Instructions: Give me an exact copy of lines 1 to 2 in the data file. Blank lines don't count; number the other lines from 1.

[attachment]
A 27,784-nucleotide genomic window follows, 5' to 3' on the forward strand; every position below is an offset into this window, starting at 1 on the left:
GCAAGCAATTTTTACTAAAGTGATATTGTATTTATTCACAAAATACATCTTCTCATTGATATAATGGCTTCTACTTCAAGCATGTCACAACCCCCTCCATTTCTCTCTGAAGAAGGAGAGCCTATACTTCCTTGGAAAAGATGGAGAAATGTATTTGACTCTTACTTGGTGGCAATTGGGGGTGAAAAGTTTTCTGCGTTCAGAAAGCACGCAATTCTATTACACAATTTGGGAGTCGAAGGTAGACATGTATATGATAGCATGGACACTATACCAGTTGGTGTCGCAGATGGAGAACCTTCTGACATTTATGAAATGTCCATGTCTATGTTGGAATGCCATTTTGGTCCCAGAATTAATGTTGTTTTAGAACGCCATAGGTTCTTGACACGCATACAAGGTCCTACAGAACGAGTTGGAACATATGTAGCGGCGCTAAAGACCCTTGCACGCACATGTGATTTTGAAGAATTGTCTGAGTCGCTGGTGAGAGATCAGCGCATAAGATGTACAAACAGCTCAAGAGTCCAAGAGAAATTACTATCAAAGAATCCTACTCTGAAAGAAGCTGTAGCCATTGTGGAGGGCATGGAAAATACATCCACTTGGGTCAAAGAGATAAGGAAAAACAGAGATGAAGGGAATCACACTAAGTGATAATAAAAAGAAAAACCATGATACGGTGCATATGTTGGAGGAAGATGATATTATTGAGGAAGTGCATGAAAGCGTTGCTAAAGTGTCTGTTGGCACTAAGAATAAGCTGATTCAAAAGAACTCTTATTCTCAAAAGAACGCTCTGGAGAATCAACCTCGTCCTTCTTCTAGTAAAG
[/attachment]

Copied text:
A 27,784-nucleotide genomic window follows, 5' to 3' on the forward strand; every position below is an offset into this window, starting at 1 on the left:
GCAAGCAATTTTTACTAAAGTGATATTGTATTTATTCACAAAATACATCTTCTCATTGATATAATGGCTTCTACTTCAAGCATGTCACAACCCCCTCCATTTCTCTCTGAAGAAGGAGAGCCTATACTTCCTTGGAAAAGATGGAGAAATGTATTTGACTCTTACTTGGTGGCAATTGGGGGTGAAAAGTTTTCTGCGTTCAGAAAGCACGCAATTCTATTACACAATTTGGGAGTCGAAGGTAGACATGTATATGATAGCATGGACACTATACCAGTTGGTGTCGCAGATGGAGAACCTTCTGACATTTATGAAATGTCCATGTCTATGTTGGAATGCCATTTTGGTCCCAGAATTAATGTTGTTTTAGAACGCCATAGGTTCTTGACACGCATACAAGGTCCTACAGAACGAGTTGGAACATATGTAGCGGCGCTAAAGACCCTTGCACGCACATGTGATTTTGAAGAATTGTCTGAGTCGCTGGTGAGAGATCAGCGCATAAGATGTACAAACAGCTCAAGAGTCCAAGAGAAATTACTATCAAAGAATCCTACTCTGAAAGAAGCTGTAGCCATTGTGGAGGGCATGGAAAATACATCCACTTGGGTCAAAGAGATAAGGAAAAACAGAGATGAAGGGAATCACACTAAGTGATAATAAAAAGAAAAACCATGATACGGTGCATATGTTGGAGGAAGATGATATTATTGAGGAAGTGCATGAAAGCGTTGCTAAAGTGTCTGTTGGCACTAAGAATAAGCTGATTCAAAAGAACTCTTATTCTCAAAAGAACGCTCTGGAGAATCAACCTCGTCCTTCTTCTAGTAAAG